In response to my post yesterday, “Book industry nears its Napster moment,” copyright protection company Attributor pointed me to a recent report in which Attributor claimed that unauthorized copies of digitized books have already cost American publishers $2.8 billion dollars in lost sales.
The report says Attributor’s anti-piracy service, FairShare Guardian, tracked illegal downloads of 913 different books for a 90 day period. The company estimated there were more than 9 million downloads of pirated copies of these books. By extrapolating across the industry and over time, they came up with the multi-billion-dollar figure.
“On average, nearly 10,000 copies of every book published are downloaded for free,” the report concludes. Business and investing books are stolen the most, at an average 13,000 copies per title. Technical and science books are also widely bootlegged. Attributor estimates these types of books can lose as much as $1 million each in sales.
The table below shows the sites on which sites the most downloads were spotted.
Redwood City-based Attributor sells a solution for authors and publishers to find and shut down copyright breakers. So this study should be read with the same skepticism as the weekly alerts from anti-virus companies. Whether or not the $2.8 billion figure is money that book publishers could have made, the download stats prove that books, like music and video and software, will be ripped and burned in large quantities.
Attributor’s plan is crafty. The company doesn’t try to shut down pirate sites. Instead, it goes after the ad networks most of them use to make money by showing ads on the download pages for ripped books. Attributor tries to get the ad network – Google, Yahoo, AdBrite — to withhold a percentage of the money they would pay to the site’s operator, and give it to the book’s copyright holder instead.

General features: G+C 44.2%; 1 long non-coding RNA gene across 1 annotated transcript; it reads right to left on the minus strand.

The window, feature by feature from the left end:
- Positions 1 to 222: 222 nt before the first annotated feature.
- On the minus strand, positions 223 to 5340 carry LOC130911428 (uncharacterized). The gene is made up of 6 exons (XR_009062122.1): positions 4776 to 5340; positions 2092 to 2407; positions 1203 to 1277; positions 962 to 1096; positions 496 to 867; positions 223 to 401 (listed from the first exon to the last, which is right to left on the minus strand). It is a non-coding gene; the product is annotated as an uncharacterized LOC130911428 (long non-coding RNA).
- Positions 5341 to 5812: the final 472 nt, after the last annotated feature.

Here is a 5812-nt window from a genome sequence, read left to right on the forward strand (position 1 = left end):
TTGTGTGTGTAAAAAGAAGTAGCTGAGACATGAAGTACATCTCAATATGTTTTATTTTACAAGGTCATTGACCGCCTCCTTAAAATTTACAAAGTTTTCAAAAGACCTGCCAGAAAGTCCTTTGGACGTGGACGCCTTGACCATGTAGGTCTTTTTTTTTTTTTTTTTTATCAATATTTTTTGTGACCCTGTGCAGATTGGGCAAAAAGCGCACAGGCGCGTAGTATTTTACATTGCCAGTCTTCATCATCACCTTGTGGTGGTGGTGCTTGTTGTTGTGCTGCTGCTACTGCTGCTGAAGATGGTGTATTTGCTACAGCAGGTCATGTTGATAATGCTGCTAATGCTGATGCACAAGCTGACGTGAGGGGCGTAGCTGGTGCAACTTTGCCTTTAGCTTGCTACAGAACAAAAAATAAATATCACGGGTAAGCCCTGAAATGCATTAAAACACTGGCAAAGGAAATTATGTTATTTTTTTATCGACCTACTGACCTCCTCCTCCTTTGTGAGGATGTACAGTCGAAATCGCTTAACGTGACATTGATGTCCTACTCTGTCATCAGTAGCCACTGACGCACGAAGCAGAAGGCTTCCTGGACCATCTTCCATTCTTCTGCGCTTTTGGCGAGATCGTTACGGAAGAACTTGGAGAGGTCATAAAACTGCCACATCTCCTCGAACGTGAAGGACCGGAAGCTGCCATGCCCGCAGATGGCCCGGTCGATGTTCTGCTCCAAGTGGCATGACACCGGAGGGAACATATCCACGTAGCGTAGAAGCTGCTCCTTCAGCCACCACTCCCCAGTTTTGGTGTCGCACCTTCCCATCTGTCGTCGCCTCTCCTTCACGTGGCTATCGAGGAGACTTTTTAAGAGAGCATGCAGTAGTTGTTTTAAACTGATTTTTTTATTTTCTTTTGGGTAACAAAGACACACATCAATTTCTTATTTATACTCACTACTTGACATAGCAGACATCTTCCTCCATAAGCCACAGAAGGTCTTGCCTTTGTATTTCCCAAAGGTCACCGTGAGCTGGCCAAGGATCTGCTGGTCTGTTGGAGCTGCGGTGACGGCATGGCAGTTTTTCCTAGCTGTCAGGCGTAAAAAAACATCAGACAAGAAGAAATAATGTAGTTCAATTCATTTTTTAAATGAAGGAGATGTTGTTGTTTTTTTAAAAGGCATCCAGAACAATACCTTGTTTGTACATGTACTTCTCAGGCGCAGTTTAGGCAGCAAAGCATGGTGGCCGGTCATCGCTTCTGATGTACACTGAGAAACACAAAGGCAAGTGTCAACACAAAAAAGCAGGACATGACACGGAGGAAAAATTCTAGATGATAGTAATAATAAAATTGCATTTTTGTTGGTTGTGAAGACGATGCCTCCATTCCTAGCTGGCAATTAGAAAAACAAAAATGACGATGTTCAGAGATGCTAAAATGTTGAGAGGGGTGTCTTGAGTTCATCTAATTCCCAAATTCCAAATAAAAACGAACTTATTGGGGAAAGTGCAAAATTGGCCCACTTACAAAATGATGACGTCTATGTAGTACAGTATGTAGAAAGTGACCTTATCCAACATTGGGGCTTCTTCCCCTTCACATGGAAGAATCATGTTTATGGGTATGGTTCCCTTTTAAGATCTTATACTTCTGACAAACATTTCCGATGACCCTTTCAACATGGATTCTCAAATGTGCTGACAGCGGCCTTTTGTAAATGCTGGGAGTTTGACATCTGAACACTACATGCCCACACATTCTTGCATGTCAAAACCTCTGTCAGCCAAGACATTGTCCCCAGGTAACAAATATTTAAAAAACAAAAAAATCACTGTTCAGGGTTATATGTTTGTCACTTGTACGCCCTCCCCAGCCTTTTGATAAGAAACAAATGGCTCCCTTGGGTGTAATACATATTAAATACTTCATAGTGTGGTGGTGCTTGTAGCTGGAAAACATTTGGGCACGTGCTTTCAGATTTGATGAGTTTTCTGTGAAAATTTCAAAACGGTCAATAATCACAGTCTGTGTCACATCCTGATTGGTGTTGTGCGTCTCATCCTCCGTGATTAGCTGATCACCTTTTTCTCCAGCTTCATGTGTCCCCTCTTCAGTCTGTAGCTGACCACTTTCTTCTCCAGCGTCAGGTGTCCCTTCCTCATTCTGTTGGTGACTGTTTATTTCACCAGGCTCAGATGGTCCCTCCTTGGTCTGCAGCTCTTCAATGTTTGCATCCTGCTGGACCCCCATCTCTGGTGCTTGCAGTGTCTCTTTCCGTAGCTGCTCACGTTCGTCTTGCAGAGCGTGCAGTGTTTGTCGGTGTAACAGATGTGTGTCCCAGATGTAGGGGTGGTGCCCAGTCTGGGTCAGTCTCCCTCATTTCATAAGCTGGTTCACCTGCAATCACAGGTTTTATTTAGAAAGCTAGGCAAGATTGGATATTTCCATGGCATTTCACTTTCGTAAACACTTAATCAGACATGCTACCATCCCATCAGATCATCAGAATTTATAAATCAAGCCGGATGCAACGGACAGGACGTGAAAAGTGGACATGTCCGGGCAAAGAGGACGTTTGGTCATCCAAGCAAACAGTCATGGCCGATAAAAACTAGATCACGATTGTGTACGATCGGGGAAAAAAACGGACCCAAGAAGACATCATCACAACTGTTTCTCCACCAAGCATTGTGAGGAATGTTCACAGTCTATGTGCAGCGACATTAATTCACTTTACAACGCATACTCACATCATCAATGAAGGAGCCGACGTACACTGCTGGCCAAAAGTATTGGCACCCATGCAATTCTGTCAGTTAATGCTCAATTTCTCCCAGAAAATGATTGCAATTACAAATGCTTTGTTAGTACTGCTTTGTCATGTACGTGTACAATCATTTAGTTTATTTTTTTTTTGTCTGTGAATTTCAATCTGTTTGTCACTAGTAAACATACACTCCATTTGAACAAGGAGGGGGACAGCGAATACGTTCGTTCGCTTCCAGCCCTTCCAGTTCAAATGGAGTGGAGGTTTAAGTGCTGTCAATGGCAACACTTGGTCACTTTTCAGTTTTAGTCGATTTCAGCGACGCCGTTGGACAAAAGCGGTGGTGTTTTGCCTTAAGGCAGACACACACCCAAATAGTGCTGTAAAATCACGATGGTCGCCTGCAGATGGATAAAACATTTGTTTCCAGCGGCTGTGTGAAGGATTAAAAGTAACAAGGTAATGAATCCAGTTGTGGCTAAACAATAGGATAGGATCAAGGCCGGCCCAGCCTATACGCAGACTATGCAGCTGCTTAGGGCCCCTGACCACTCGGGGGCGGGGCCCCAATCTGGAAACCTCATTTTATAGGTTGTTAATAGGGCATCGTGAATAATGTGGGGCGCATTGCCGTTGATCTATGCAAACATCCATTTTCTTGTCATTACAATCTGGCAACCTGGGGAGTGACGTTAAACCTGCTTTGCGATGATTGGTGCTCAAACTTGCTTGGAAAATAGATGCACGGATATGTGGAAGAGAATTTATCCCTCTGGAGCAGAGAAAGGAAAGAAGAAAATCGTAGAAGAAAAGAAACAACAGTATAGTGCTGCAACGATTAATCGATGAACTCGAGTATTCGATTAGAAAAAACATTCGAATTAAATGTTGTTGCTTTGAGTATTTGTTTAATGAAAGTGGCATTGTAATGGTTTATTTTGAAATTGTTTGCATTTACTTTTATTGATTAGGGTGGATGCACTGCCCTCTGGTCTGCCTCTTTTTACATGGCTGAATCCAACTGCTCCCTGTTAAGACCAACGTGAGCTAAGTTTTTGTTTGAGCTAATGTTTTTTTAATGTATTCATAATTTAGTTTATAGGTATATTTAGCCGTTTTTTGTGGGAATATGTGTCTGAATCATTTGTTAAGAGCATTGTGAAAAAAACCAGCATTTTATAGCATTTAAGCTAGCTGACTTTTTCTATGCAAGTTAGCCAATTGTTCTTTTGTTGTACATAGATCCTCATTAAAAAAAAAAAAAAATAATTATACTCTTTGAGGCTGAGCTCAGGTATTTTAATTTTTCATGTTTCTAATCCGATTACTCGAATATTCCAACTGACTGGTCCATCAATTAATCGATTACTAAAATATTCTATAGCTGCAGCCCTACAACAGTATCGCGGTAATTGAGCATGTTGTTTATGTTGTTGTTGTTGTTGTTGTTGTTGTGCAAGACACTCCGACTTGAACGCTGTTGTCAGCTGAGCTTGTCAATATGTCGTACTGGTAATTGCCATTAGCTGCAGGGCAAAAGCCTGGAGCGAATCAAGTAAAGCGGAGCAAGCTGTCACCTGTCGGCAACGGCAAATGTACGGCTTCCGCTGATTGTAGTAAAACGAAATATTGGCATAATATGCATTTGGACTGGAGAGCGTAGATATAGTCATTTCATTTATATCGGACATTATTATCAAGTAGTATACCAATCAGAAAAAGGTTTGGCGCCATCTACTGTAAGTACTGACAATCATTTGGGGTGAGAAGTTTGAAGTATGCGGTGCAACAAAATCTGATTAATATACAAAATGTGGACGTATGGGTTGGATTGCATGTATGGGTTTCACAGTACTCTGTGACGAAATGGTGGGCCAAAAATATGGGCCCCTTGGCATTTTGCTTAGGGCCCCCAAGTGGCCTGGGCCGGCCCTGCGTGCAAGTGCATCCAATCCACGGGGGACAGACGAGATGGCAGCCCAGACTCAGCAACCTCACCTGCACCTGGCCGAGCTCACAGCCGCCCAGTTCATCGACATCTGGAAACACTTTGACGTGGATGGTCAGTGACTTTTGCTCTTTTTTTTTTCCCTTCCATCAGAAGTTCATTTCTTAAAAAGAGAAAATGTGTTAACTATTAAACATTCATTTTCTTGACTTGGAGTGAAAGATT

The New York Times reported last year that Google and Yahoo “have reacted coolly to the proposal.”
On the other hand, Turner Broadcasting System has partnered with Attributor to track both legal and unlawful uploads and downloads of video content from CNN, TBS and Cartoon Network.
Attributor’s Fair Syndication Consortium, a task force exploring ways of monetizing Internet downloads, includes participants from The New York Times Company, the Washington Post Company, Hearst, Reuters, Media News Group, McClatchy and Condé Nast.
These publishers, often portrayed as do-nothing dullards by Internet pundits, are actually exploring many widely different options in search of a profitable way to embrace the Internet’s ever-expanding reach. Attributor’s model is about as Net-savvy as you can get: Instead of deeming people pirates, it offers to turn them into Amazon-like affiliates.
Attributor, founded in 2005, has collected at least $22 million in funding, most recently from a $12 million round backed by JAFCO Ventures and Sigma Partners. Prior investors include Sigma Partners, Selby Venture Partners, Draper Richards, First Round Capital, and Amicus Capital.